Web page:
Trump Attacks Democrats Urging Him to Resign Over Sexual Misconduct Claims

Says Sen. Gillibrand used to come to his office and “do anything” for campaign money.

Aubrey Gemignan/ZUMA

Let our journalists help you make sense of the noise: Subscribe to the Mother Jones Daily newsletter and get a recap of news that matters.

On Tuesday, President Donald Trump lashed out at the Democratic lawmakers urging his resignation over the longstanding sexual misconduct allegations made against him by at least fifteen women. 

The pair of angry tweets came one day after four Democrats, including Sen. Kirsten Gillibrand (D-N.Y.), urged Trump to step down over the claims. Three of Trump’s accusers renewed their stories to the media on Monday in hopes that Congress would investigate their claims amid the broader national conversation about sexual harassment—a step the group of Democrats said they would welcome in the likely absence of Trump’s resignation.

In attacking Gillibrand, Trump said she would “do anything” for campaign contributions—a suggestive remark many on social media took as sexually demeaning. The New York senator swiftly fired back with a tweet of her own: “You cannot silence me or the millions of women who have gotten off the sidelines to speak out about the unfitness and shame you have brought to the Oval Office.”

The president also seemed to claim to have never met any of his accusers. While he has repeatedly denied their accusations of sexual misconduct, his at least 15 accusers include his ex-wife, a People reporter who interviewed him, a contestant on “The Apprentice,” women he has been photographed with, and women who have appeared in his beauty pageants.

During a press briefing on Monday, White House press secretary Sarah Huckabee Sanders accused the media of intentionally reporting false information to mislead the public.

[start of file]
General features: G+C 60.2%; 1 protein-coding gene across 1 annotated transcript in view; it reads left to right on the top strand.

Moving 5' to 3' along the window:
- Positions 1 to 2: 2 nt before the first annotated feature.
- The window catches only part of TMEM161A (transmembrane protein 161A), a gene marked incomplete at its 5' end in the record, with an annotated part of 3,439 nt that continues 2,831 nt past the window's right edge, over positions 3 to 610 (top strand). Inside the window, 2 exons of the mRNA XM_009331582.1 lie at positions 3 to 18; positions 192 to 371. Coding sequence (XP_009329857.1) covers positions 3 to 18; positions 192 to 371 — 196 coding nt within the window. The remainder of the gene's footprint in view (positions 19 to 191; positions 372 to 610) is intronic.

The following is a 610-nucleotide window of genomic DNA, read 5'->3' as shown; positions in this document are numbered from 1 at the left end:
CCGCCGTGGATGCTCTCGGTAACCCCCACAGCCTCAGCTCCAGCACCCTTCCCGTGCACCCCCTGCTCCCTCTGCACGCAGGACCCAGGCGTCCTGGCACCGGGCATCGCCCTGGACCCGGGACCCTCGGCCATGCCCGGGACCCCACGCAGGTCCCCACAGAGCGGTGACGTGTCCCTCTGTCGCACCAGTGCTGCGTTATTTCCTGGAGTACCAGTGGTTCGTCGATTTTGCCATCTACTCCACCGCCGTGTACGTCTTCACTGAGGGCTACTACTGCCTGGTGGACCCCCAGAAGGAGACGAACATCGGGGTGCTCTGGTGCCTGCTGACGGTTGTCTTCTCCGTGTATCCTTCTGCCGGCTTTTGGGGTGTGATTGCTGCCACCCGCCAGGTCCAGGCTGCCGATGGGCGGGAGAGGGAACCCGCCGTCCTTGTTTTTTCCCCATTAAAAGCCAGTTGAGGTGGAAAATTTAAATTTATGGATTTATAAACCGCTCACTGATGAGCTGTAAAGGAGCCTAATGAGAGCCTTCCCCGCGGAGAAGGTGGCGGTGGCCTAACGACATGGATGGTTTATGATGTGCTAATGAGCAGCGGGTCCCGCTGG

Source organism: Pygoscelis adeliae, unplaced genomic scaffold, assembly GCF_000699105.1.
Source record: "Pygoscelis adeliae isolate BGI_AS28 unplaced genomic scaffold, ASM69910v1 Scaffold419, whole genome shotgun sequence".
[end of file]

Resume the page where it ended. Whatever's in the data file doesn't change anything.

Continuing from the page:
Headshot of Editor in Chief of Mother Jones, Clara Jeffery

It sure feels that way to me, and here at Mother Jones, we’ve been thinking a lot about what journalism needs to do differently, and how we can have the biggest impact.

We kept coming back to one word: corruption. Democracy and the rule of law being undermined by those with wealth and power for their own gain. So we're launching an ambitious Mother Jones Corruption Project to do deep, time-intensive reporting on systemic corruption, and asking the MoJo community to help crowdfund it.

We aim to hire, build a team, and give them the time and space needed to understand how we got here and how we might get out. We want to dig into the forces and decisions that have allowed massive conflicts of interest, influence peddling, and win-at-all-costs politics to flourish.

It's unlike anything we've done, and we have seed funding to get started, but we're looking to raise $500,000 from readers by July when we'll be making key budgeting decisions—and the more resources we have by then, the deeper we can dig. If our plan sounds good to you, please help kickstart it with a tax-deductible donation today.

Thanks for reading—whether or not you can pitch in today, or ever, I'm glad you're with us.

Signed by Clara Jeffery

Clara Jeffery, Editor-in-Chief

payment methods

We Recommend